Assistant Secretary of State Karl Inderfurth and Michael Sheehan, the coordinator of the department's office to counter terrorism, conveyed U.S. concerns about terrorism and anti-democratic tendencies in talks last week in Pakistan, Rubin said.

    The hijacking incident ended with 155 hostages freed in exchange for the Indian government's release of three members of the group.

    The seven countries listed by the State Department as sponsors of terrorism are ineligible, under federal law, for virtually all U.S. assistance and for U.S. support in international lending institutions. They are Syria, Iran, Iraq, Cuba, Sudan, North Korea and Libya.

    ``Let me be clear,'' Rubin said, ``we are not conducting business as usual with Pakistan, in light of the October coup there.''


      James Rubin, the poor guy should learn some geography. Pak is NOT in the US.

      Fata Morgana



        It may be easier to just post the URL for the story here.
        The greatest trick the devil ever pulled was convincing the world he did not exist. And like that... he is gone.


          Cut and paste can serve it's purpose but once in a while it is nice to hear a personal point of view.


            Xtreme, personal view and mohabbat are two opposite things, its cut and paste all the way. It is ironic that a nation involved in one of the worst genocide at the moment has got the nerve to lecture others. Russia should stop butchering the people of Chechneya before opening its mouth. Russia will not criticise India for its state sponsored terrorism because they are both involved in the same thing, one in Chechnya the other in Kashmir.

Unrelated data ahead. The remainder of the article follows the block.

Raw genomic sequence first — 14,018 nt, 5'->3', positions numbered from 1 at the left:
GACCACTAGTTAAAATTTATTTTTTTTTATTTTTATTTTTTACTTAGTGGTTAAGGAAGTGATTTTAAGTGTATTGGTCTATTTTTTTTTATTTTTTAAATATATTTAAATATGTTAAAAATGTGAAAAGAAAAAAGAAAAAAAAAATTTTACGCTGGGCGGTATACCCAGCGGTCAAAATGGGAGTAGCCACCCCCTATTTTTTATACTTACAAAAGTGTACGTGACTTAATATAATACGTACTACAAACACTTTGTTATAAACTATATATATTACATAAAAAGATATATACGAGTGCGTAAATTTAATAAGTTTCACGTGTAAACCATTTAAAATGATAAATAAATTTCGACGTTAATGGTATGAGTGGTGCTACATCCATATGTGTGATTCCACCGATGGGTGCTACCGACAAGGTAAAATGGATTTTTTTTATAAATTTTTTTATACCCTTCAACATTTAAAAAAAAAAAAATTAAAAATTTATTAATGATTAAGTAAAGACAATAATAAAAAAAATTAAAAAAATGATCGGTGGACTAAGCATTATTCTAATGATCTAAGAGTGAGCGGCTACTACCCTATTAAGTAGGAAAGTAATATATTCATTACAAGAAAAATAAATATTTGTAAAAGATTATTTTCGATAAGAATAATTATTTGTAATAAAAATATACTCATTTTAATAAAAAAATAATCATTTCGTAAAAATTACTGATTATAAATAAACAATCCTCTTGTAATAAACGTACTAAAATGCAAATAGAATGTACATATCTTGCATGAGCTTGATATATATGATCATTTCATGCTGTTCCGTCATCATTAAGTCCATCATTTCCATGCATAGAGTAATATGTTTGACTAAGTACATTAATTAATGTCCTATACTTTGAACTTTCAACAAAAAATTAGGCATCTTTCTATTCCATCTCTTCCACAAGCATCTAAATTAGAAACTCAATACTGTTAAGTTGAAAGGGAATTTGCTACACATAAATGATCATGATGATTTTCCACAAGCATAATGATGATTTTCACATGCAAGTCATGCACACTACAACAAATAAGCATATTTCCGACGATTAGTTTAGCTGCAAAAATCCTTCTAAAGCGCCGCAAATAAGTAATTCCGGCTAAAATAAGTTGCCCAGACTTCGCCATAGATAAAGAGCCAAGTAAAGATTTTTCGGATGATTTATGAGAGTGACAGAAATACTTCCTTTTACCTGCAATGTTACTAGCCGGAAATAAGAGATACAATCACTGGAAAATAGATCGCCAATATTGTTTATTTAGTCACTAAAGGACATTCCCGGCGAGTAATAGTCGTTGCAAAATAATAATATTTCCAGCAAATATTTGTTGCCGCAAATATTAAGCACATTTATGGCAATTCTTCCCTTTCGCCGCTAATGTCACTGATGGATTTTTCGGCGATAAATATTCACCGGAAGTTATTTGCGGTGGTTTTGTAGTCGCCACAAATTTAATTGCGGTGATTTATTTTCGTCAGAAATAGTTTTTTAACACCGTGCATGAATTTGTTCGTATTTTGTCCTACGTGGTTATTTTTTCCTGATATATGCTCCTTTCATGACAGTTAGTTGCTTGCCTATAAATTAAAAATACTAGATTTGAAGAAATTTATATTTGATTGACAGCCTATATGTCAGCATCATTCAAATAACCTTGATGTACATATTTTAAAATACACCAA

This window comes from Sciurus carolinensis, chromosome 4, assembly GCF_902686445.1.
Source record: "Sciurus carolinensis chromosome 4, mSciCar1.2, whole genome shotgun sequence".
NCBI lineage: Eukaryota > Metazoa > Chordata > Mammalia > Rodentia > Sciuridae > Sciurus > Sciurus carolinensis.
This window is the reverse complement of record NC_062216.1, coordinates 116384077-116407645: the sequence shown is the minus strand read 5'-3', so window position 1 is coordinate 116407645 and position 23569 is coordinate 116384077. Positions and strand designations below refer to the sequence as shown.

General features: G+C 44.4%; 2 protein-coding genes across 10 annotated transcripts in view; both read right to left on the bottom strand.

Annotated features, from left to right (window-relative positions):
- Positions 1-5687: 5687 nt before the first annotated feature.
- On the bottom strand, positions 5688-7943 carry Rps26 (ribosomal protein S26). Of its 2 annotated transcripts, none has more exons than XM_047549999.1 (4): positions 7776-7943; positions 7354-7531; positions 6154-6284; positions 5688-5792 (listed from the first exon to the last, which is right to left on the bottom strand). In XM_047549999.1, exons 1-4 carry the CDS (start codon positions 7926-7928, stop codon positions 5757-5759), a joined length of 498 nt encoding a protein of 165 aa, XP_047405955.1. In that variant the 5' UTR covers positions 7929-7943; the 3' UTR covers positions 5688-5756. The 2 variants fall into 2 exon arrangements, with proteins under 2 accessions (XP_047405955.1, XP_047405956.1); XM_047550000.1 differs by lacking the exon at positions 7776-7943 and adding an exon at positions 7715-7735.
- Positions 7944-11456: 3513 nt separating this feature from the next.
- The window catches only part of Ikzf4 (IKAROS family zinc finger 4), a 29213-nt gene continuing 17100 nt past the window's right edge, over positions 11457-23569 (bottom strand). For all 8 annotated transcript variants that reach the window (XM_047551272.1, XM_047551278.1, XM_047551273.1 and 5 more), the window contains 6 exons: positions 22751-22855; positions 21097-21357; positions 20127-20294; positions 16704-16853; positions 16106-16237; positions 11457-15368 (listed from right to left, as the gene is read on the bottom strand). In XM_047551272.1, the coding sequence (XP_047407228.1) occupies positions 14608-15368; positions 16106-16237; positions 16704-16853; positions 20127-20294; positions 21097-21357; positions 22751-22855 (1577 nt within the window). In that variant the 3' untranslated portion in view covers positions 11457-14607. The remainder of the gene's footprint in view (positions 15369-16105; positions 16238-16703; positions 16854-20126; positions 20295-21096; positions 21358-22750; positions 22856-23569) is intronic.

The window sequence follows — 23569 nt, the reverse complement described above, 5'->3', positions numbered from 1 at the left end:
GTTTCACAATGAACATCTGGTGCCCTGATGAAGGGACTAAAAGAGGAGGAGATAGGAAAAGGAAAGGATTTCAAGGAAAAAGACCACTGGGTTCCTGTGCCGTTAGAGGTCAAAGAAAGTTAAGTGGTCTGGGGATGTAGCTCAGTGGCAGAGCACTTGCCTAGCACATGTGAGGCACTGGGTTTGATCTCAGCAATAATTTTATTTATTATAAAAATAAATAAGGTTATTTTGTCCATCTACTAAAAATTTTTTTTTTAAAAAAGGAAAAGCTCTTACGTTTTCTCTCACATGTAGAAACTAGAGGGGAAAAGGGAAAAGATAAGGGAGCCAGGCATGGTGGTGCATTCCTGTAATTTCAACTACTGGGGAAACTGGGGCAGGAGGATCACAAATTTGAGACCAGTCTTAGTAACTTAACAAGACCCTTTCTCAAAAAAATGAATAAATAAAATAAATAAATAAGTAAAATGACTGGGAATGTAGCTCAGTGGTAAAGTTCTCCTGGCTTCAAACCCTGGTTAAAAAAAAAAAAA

Just face the reality

              At one side India ( worlds 3rd largest military and 5th economic power) on the head Russia ( India's friend right from indepence)

              Isreal whose missels are already pointed at
              Pakistan( extended arm of USA & Europe and cutter enemy of islam)

              What do you think, Pakistan will survive?

              I heard that most of the people in Pakistan now a days carries white flags, in case!!!!!


                Now it's Kazakhstan's turn to point finger at Pakistan.

                Kazakh President Nursultan Nazarbayev has warned that drugs, terrorism and scarce water resources are the main threats to stability in Central Asia, state media reported on Friday.

                ``Our region has become part of huge, global-scale drug trafficking,'' Nazarbayev said. He urged the OSCE to support economic and political integration to limit tensions.

                The newspaper quoted United Nations figures showing that up to 65 percent of opium and heroin from Afghanistan, the world's largest source of both, passed through the vast, oil-rich region. Afghanistan borders three of five Central Asian states.

                Nazarbayev said it was no coincidence that terrorism and drug trafficking via Central Asia to Europe were on the rise.

                He shares the view of regional leaders and Russian Acting President Vladimir Putin that bases in Afghanistan and Pakistan are used to train whom they call ``international terrorists'' who often have links with extremist Islamic groups.

                Khabar state television quoted Nazarbayev as saying he had evidence that rebels who crossed into southern Kyrgyzstan from bases in Tajikistan last summer were preparing to launch a another raid as early as in the spring.

                [This message has been edited by mohabbat (edited February 25, 2000).]


                  Originally posted by realpaki:
                  [B]Isreal whose missels are already pointed at Pakistan[B]
                  Whats a missel?

                  The greatest trick the devil ever pulled was convincing the world he did not exist. And like that... he is gone.